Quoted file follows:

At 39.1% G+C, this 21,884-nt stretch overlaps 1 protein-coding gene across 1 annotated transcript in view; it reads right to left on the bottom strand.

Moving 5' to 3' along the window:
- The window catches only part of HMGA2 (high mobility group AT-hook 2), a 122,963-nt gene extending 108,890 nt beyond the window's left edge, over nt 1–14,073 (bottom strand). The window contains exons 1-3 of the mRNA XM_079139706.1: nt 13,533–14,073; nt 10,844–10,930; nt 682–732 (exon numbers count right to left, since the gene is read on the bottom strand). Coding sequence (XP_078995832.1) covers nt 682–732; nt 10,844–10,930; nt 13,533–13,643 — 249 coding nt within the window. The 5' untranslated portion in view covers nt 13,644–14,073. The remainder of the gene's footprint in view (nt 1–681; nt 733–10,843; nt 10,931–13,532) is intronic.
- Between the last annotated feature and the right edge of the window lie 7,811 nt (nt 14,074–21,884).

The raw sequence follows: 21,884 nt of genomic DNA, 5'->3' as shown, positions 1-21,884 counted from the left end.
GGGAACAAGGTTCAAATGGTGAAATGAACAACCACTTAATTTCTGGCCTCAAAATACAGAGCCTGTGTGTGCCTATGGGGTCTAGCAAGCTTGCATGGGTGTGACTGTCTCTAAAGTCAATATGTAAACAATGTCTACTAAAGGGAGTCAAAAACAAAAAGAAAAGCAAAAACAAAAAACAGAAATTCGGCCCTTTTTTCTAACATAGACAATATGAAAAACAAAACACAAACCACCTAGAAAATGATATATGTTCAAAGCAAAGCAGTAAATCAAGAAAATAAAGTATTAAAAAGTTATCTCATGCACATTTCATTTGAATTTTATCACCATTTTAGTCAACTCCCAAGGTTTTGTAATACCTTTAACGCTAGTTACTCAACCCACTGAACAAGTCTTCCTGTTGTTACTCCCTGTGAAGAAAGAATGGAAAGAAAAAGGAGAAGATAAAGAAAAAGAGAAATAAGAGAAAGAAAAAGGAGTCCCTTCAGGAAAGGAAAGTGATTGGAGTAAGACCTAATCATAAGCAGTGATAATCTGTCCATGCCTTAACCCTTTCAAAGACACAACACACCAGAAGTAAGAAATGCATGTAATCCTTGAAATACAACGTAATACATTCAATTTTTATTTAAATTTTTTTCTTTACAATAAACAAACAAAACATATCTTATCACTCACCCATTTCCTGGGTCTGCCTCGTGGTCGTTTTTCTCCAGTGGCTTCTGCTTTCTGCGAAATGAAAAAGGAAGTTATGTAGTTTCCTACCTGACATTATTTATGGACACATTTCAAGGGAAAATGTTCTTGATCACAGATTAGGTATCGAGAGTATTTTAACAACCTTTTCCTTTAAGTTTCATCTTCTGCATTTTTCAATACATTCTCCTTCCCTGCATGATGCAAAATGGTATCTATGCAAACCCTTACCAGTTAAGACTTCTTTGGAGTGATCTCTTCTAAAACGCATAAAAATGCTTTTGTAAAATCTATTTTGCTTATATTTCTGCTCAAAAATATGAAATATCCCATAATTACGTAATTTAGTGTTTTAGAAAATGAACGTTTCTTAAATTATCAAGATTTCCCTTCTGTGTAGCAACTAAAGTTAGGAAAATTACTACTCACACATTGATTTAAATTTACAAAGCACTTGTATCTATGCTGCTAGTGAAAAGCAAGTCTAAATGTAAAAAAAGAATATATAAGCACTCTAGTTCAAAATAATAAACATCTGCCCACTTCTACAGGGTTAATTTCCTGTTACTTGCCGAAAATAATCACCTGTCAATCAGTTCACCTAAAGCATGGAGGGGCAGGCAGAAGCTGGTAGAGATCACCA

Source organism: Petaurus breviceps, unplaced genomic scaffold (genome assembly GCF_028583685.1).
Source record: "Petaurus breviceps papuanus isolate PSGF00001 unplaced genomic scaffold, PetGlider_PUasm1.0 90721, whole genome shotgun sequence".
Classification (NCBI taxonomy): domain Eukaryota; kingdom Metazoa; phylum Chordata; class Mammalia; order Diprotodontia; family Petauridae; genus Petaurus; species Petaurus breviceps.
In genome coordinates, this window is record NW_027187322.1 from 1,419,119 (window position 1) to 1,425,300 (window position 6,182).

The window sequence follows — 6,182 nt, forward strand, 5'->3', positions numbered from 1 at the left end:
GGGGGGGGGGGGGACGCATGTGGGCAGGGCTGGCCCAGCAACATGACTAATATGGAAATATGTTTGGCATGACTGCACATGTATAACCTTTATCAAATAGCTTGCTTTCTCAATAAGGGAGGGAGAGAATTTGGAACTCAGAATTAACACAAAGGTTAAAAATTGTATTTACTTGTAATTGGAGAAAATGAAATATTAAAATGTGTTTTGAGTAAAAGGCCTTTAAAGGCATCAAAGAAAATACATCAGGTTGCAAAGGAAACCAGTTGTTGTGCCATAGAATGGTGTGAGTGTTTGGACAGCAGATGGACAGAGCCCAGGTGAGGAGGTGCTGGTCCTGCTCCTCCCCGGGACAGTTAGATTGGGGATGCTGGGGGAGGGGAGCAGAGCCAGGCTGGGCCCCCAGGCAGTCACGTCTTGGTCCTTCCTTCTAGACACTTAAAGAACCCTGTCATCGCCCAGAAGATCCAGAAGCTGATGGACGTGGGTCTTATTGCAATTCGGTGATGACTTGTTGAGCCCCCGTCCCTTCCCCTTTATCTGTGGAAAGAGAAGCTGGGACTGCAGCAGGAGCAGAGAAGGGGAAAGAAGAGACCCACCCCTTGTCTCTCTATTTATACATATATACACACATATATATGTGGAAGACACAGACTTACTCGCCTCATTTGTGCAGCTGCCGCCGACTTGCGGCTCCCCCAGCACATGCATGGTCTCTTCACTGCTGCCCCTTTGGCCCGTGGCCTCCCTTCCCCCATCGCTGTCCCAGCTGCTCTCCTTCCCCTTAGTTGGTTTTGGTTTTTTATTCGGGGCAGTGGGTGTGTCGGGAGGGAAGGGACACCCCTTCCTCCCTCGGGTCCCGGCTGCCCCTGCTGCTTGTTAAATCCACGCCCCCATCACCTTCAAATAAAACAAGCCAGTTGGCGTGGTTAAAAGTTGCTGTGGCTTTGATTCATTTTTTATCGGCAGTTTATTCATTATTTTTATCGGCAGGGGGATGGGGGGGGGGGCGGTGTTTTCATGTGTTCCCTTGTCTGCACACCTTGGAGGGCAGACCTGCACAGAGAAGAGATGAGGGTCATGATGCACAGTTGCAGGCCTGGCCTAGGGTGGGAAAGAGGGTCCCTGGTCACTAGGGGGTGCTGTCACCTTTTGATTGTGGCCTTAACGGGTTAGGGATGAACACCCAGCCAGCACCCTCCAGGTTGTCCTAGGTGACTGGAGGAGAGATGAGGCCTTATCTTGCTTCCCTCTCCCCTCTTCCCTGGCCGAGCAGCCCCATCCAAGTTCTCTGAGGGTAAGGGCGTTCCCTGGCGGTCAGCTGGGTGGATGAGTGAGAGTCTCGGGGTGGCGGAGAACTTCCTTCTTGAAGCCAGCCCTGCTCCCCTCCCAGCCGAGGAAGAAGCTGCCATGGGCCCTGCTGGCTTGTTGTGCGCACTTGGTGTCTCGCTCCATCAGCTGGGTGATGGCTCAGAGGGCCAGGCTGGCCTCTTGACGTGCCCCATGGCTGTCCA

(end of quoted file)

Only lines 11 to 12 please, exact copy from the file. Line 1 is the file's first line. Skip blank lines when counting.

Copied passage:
The window sequence follows — 6,182 nt, forward strand, 5'->3', positions numbered from 1 at the left end:
GGGGGGGGGGGGGACGCATGTGGGCAGGGCTGGCCCAGCAACATGACTAATATGGAAATATGTTTGGCATGACTGCACATGTATAACCTTTATCAAATAGCTTGCTTTCTCAATAAGGGAGGGAGAGAATTTGGAACTCAGAATTAACACAAAGGTTAAAAATTGTATTTACTTGTAATTGGAGAAAATGAAATATTAAAATGTGTTTTGAGTAAAAGGCCTTTAAAGGCATCAAAGAAAATACATCAGGTTGCAAAGGAAACCAGTTGTTGTGCCATAGAATGGTGTGAGTGTTTGGACAGCAGATGGACAGAGCCCAGGTGAGGAGGTGCTGGTCCTGCTCCTCCCCGGGACAGTTAGATTGGGGATGCTGGGGGAGGGGAGCAGAGCCAGGCTGGGCCCCCAGGCAGTCACGTCTTGGTCCTTCCTTCTAGACACTTAAAGAACCCTGTCATCGCCCAGAAGATCCAGAAGCTGATGGACGTGGGTCTTATTGCAATTCGGTGATGACTTGTTGAGCCCCCGTCCCTTCCCCTTTATCTGTGGAAAGAGAAGCTGGGACTGCAGCAGGAGCAGAGAAGGGGAAAGAAGAGACCCACCCCTTGTCTCTCTATTTATACATATATACACACATATATATGTGGAAGACACAGACTTACTCGCCTCATTTGTGCAGCTGCCGCCGACTTGCGGCTCCCCCAGCACATGCATGGTCTCTTCACTGCTGCCCCTTTGGCCCGTGGCCTCCCTTCCCCCATCGCTGTCCCAGCTGCTCTCCTTCCCCTTAGTTGGTTTTGGTTTTTTATTCGGGGCAGTGGGTGTGTCGGGAGGGAAGGGACACCCCTTCCTCCCTCGGGTCCCGGCTGCCCCTGCTGCTTGTTAAATCCACGCCCCCATCACCTTCAAATAAAACAAGCCAGTTGGCGTGGTTAAAAGTTGCTGTGGCTTTGATTCATTTTTTATCGGCAGTTTATTCATTATTTTTATCGGCAGGGGGATGGGGGGGGGGGCGGTGTTTTCATGTGTTCCCTTGTCTGCACACCTTGGAGGGCAGACCTGCACAGAGAAGAGATGAGGGTCATGATGCACAGTTGCAGGCCTGGCCTAGGGTGGGAAAGAGGGTCCCTGGTCACTAGGGGGTGCTGTCACCTTTTGATTGTGGCCTTAACGGGTTAGGGATGAACACCCAGCCAGCACCCTCCAGGTTGTCCTAGGTGACTGGAGGAGAGATGAGGCCTTATCTTGCTTCCCTCTCCCCTCTTCCCTGGCCGAGCAGCCCCATCCAAGTTCTCTGAGGGTAAGGGCGTTCCCTGGCGGTCAGCTGGGTGGATGAGTGAGAGTCTCGGGGTGGCGGAGAACTTCCTTCTTGAAGCCAGCCCTGCTCCCCTCCCAGCCGAGGAAGAAGCTGCCATGGGCCCTGCTGGCTTGTTGTGCGCACTTGGTGTCTCGCTCCATCAGCTGGGTGATGGCTCAGAGGGCCAGGCTGGCCTCTTGACGTGCCCCATGGCTGTCCA